We all know that horrible feeling when hearing the words 'unfortunately you have been unsuccessful in the aftermath of an interview, but did you know the top 10 reasons why people don't secure a job? Neil Tovey explains below:
- Not doing your homework on the company – All companies like to know you are not only keen on getting a new job, but are genuinely looking for a job with them. Almost all companies will ask you “what do you know about us?” and they want to see you know what they do and hear that you want to be part of that.
- Being to vague – Most interviews will involve some competency questions (“can you do?” Or “give me an example of a time when?”) a lot of people will say they can do things, but don’t actually give the actual examples of what they did and how to prove it.
- Not dressing appropriately – First impressions are so important and show you are taking the role and opportunity seriously.
- Using inappropriate language – This one really shouldn’t need to be said. And yet… As well as the obvious, companies also don’t like too many acronyms used. An interviewer wants to clearly understand what you have done. Don’t lose them in jargon.
- Lack of consistency throughout the process – All too often we will discuss with a candidate their requirements (salary, working hours, package etc.) and companies will discuss this before interview. They don’t then, during an interview, want to hear a candidate add £5,000-£10,000 to their expectations.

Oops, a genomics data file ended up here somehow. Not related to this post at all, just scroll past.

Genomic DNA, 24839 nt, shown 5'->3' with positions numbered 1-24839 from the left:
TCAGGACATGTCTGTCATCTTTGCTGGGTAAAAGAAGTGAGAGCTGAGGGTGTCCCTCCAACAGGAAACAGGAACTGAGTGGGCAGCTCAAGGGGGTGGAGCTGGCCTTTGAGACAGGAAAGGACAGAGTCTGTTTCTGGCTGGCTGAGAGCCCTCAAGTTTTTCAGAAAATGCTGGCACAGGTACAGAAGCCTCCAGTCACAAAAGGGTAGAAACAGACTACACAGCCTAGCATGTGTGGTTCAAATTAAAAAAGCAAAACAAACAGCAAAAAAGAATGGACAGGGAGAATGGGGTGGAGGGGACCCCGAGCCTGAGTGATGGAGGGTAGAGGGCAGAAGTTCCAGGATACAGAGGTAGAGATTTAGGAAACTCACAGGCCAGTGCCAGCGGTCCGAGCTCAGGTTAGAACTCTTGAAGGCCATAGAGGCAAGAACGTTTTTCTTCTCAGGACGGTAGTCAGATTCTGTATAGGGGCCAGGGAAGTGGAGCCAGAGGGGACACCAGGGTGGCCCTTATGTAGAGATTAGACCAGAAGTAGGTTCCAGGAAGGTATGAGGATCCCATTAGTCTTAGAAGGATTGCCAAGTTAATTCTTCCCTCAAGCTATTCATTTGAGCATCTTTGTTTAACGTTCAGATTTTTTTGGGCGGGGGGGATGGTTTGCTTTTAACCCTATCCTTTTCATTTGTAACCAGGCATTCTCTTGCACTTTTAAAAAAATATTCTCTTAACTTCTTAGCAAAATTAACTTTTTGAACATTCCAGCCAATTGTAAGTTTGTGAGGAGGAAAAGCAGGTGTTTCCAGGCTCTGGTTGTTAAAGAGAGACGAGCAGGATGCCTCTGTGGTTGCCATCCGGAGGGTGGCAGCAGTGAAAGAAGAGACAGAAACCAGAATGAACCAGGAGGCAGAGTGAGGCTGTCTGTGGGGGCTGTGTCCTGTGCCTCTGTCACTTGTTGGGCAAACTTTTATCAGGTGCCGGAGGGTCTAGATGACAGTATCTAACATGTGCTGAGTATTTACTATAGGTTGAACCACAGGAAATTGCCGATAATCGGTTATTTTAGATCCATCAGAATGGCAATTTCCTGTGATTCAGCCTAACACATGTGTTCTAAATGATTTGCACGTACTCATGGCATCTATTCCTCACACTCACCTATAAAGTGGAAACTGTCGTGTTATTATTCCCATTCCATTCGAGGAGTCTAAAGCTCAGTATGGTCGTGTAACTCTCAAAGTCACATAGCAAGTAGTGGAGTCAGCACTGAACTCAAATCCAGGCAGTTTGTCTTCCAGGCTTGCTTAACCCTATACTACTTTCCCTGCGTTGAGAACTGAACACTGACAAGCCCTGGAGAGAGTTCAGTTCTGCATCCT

- Talking down former employers – Whether you have had a good or bad experience with your former employers, it is best not to talk them down too much, or the interviewer will start to wonder what would they say about us
- Talk to much / go off on tangents – Stick to the script. As well as wanting a clear answer to their question, interviewers are also looking at whether they could work with you. Not giving easy to follow answers and avoiding questions can call this into question.
- Turn up late – Again first impressions are important. Whether this is the case or not it gives the impression of a lack of preparation. Also it puts you on the back foot, and there is nothing worse than doing an interview when you are already flustered.
- Not giving yourself the credit you deserve – Employers want to know what your involvement in projects was, yet so many of us answer questions with “we” or “the team”. This makes it unclear how big a part you have actually played and may be underselling you. Make sure they know what your part was.
- Not knowing your CV – Make sure you know what is on your CV and that it is accurate. Honesty is the best policy. There is always the temptation to add things you think an employer wants to hear, but if this has been over played or is not entirely accurate then employers will ask questions and you can look less knowledgeable than you would like.
The best way you can help to secure a new role and get that offer, is simply passion. If the employer can see you are engaged in the interview, trying to answer their questions and are passionate about the company and role, then that is half the battle won!